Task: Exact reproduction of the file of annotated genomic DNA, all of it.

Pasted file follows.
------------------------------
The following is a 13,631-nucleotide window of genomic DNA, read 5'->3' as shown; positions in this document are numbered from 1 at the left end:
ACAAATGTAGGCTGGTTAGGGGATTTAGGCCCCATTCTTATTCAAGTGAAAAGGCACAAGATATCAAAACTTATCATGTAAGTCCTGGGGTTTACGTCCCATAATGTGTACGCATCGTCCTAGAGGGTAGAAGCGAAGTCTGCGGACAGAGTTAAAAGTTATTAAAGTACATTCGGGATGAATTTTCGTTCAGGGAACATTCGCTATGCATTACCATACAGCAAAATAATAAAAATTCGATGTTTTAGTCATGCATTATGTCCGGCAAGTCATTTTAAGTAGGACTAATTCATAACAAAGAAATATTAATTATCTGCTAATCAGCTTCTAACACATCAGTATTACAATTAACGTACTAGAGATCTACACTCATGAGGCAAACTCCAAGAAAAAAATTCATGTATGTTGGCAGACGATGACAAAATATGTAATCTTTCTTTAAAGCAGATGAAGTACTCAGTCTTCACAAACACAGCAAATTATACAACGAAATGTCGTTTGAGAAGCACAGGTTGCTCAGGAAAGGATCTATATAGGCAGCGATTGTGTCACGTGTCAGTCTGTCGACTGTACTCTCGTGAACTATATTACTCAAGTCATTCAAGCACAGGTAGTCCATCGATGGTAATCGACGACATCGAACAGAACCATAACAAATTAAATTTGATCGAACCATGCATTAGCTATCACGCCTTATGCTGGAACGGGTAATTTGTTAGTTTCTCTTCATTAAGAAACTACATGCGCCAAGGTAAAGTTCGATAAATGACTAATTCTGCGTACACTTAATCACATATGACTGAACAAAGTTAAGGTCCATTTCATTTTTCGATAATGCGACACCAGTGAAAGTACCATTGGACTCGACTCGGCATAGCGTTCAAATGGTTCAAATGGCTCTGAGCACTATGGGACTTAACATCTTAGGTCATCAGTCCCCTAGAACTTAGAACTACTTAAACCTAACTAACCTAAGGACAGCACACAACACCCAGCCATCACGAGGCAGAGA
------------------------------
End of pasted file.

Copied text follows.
The following is a 13,631-nucleotide window of genomic DNA, read 5'->3' as shown; positions in this document are numbered from 1 at the left end:
ACAAATGTAGGCTGGTTAGGGGATTTAGGCCCCATTCTTATTCAAGTGAAAAGGCACAAGATATCAAAACTTATCATGTAAGTCCTGGGGTTTACGTCCCATAATGTGTACGCATCGTCCTAGAGGGTAGAAGCGAAGTCTGCGGACAGAGTTAAAAGTTATTAAAGTACATTCGGGATGAATTTTCGTTCAGGGAACATTCGCTATGCATTACCATACAGCAAAATAATAAAAATTCGATGTTTTAGTCATGCATTATGTCCGGCAAGTCATTTTAAGTAGGACTAATTCATAACAAAGAAATATTAATTATCTGCTAATCAGCTTCTAACACATCAGTATTACAATTAACGTACTAGAGATCTACACTCATGAGGCAAACTCCAAGAAAAAAATTCATGTATGTTGGCAGACGATGACAAAATATGTAATCTTTCTTTAAAGCAGATGAAGTACTCAGTCTTCACAAACACAGCAAATTATACAACGAAATGTCGTTTGAGAAGCACAGGTTGCTCAGGAAAGGATCTATATAGGCAGCGATTGTGTCACGTGTCAGTCTGTCGACTGTACTCTCGTGAACTATATTACTCAAGTCATTCAAGCACAGGTAGTCCATCGATGGTAATCGACGACATCGAACAGAACCATAACAAATTAAATTTGATCGAACCATGCATTAGCTATCACGCCTTATGCTGGAACGGGTAATTTGTTAGTTTCTCTTCATTAAGAAACTACATGCGCCAAGGTAAAGTTCGATAAATGACTAATTCTGCGTACACTTAATCACATATGACTGAACAAAGTTAAGGTCCATTTCATTTTTCGATAATGCGACACCAGTGAAAGTACCATTGGACTCGACTCGGCATAGCGTTCAAATGGTTCAAATGGCTCTGAGCACTATGGGACTTAACATCTTAGGTCATCAGTCCCCTAGAACTTAGAACTACTTAAACCTAACTAACCTAAGGACAGCACACAACACCCAGCCATCACGAGGCAGAGA